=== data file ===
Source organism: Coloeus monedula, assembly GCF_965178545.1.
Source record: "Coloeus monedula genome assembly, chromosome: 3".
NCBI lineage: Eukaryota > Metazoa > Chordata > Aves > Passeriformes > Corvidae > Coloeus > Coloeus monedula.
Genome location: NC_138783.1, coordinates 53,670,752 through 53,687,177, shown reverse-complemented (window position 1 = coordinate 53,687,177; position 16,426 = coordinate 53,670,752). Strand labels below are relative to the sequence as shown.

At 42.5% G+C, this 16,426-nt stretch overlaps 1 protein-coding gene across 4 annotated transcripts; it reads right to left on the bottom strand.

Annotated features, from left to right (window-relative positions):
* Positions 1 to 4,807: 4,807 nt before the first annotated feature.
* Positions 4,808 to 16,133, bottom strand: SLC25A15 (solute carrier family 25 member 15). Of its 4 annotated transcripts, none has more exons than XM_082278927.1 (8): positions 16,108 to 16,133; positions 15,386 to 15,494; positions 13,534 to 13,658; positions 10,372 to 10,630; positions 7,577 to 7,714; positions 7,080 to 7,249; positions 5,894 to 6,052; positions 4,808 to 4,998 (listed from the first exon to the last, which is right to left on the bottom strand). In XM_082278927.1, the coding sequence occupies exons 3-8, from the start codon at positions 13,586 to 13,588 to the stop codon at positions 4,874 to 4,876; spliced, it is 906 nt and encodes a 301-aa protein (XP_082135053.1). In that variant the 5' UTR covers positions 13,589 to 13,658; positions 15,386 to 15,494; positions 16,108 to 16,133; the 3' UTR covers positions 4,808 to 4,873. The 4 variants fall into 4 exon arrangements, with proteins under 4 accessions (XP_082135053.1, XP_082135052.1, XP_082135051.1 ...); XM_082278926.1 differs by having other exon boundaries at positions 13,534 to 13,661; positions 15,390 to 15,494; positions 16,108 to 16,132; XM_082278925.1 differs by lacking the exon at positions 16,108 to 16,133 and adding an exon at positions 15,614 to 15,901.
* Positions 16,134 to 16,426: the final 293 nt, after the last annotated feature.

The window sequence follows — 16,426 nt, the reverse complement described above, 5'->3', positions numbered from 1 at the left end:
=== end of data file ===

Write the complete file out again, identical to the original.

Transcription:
Source organism: Coloeus monedula, assembly GCF_965178545.1.
Source record: "Coloeus monedula genome assembly, chromosome: 3".
NCBI lineage: Eukaryota > Metazoa > Chordata > Aves > Passeriformes > Corvidae > Coloeus > Coloeus monedula.
Genome location: NC_138783.1, coordinates 53,670,752 through 53,687,177, shown reverse-complemented (window position 1 = coordinate 53,687,177; position 16,426 = coordinate 53,670,752). Strand labels below are relative to the sequence as shown.

At 42.5% G+C, this 16,426-nt stretch overlaps 1 protein-coding gene across 4 annotated transcripts; it reads right to left on the bottom strand.

Annotated features, from left to right (window-relative positions):
* Positions 1 to 4,807: 4,807 nt before the first annotated feature.
* Positions 4,808 to 16,133, bottom strand: SLC25A15 (solute carrier family 25 member 15). Of its 4 annotated transcripts, none has more exons than XM_082278927.1 (8): positions 16,108 to 16,133; positions 15,386 to 15,494; positions 13,534 to 13,658; positions 10,372 to 10,630; positions 7,577 to 7,714; positions 7,080 to 7,249; positions 5,894 to 6,052; positions 4,808 to 4,998 (listed from the first exon to the last, which is right to left on the bottom strand). In XM_082278927.1, the coding sequence occupies exons 3-8, from the start codon at positions 13,586 to 13,588 to the stop codon at positions 4,874 to 4,876; spliced, it is 906 nt and encodes a 301-aa protein (XP_082135053.1). In that variant the 5' UTR covers positions 13,589 to 13,658; positions 15,386 to 15,494; positions 16,108 to 16,133; the 3' UTR covers positions 4,808 to 4,873. The 4 variants fall into 4 exon arrangements, with proteins under 4 accessions (XP_082135053.1, XP_082135052.1, XP_082135051.1 ...); XM_082278926.1 differs by having other exon boundaries at positions 13,534 to 13,661; positions 15,390 to 15,494; positions 16,108 to 16,132; XM_082278925.1 differs by lacking the exon at positions 16,108 to 16,133 and adding an exon at positions 15,614 to 15,901.
* Positions 16,134 to 16,426: the final 293 nt, after the last annotated feature.

The window sequence follows — 16,426 nt, the reverse complement described above, 5'->3', positions numbered from 1 at the left end: